At the recent “Power to the Cloud” event in Dubai, I spoke with Tony Day, Global Director of Business Development, Prefabricated Solutions at Schneider Electric following on from a panel discussion where there’d been a degree of confusion about the differences between Modular and Prefabricated data centers.
I asked Tony how he would define the differences between the two terms and he said that he felt the problem was that many people are referring to this emerging category as a whole modular data centers. He expanded on this saying, “A modular data center can actually be a traditional building. In fact a bricks and mortar data center is often made with bricks – a brick being the oldest modular building element there is. Modular isn’t a particularly accurate description, but people use it as it’s easier than saying a prefabricated or pre-assembled data center.”
For Tony a more accurate place to start from was “a system that can be almost totally produced off-site, under controlled conditions, then taken to site as and when needed and then deployed in the amounts that are needed at that point in time.” In other words, a prefabricated modular data center is one that is made up of at least one pre-engineered, factory-integrated, and pre-tested assembly of subsystems (that have traditionally been installed separately on-site), and mounted on a skid or supplied in an enclosure.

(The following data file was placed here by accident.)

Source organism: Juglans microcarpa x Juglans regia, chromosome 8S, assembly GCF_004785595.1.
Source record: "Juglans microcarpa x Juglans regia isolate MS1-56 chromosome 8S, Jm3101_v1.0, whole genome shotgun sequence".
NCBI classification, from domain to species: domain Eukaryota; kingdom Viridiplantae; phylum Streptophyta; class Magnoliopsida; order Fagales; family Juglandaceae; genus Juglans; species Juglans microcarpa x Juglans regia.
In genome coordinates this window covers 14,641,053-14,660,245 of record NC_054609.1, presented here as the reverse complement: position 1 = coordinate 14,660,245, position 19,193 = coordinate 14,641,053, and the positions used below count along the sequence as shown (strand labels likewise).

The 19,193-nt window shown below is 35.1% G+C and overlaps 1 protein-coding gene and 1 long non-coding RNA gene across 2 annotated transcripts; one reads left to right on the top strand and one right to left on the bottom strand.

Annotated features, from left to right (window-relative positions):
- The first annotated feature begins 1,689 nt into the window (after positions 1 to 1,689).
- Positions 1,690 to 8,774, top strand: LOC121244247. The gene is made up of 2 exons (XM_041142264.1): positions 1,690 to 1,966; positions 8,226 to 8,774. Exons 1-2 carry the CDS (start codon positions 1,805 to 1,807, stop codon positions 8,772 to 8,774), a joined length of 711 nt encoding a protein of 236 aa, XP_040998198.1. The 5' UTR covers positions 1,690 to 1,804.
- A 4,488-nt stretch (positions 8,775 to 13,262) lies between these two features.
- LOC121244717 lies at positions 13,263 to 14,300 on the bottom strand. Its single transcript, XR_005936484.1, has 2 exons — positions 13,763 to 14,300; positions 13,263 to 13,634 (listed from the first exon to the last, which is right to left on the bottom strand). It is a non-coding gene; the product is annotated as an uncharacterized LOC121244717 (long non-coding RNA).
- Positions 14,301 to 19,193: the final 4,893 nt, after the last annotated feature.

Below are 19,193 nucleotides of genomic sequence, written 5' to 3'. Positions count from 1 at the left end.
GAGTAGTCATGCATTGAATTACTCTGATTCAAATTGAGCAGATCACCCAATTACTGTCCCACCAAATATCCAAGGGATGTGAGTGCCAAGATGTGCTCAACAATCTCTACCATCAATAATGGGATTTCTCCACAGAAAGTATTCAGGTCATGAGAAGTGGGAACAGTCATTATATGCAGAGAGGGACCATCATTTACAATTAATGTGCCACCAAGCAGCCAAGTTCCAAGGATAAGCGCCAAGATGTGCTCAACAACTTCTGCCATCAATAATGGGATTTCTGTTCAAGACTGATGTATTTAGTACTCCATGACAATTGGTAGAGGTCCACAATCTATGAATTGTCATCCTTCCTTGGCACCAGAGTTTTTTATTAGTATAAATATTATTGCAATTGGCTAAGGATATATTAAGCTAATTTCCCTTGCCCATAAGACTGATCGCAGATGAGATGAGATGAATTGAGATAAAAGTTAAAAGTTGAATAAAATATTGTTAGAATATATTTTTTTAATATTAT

In fact, prefabricated solutions can come in a range of sizes and scales but the principle outlined by Tony above is the same regardless of their size and type.
Whilst some people may have expectations of modular or prefabricated solutions being a certain size and scale, the reality is that prefabricated solutions assembled and tested on factory production lines designed to be deployed and scaled as customers are ready is an area covering a rapidly expanding range of data center products. Recent forecasts and publications by 451 Research and DCD Intelligence have highlighted the increasing interest in, and use of prefabricated data center solutions.
This rapid evolution is why Schneider Electric recently released White Paper 165: Types of Prefabricated Modular Data Centers to help ensure that potential customers can more clearly understand the expanding prefabricated landscape. The white paper highlights the important distinctions between various factory-built building blocks available on the market today including containerized, modular, skid-based, pod-based, mobile, portable, self-contained and all-in-ones. To combat the confusion caused by the proliferation of terms, it also proposes a standard terminology for categorizing the different types of prefabricated modular data centers; defines them and compares their key attributes to provide a frame-work for selecting the best approach for a given application.
Companies all of sizes are looking to better manage their investment in infrastructure. Helping to clarify the definitions will hopefully begin to make it easier for customers to more clearly see the benefits they can take from prefabricated data center solutions.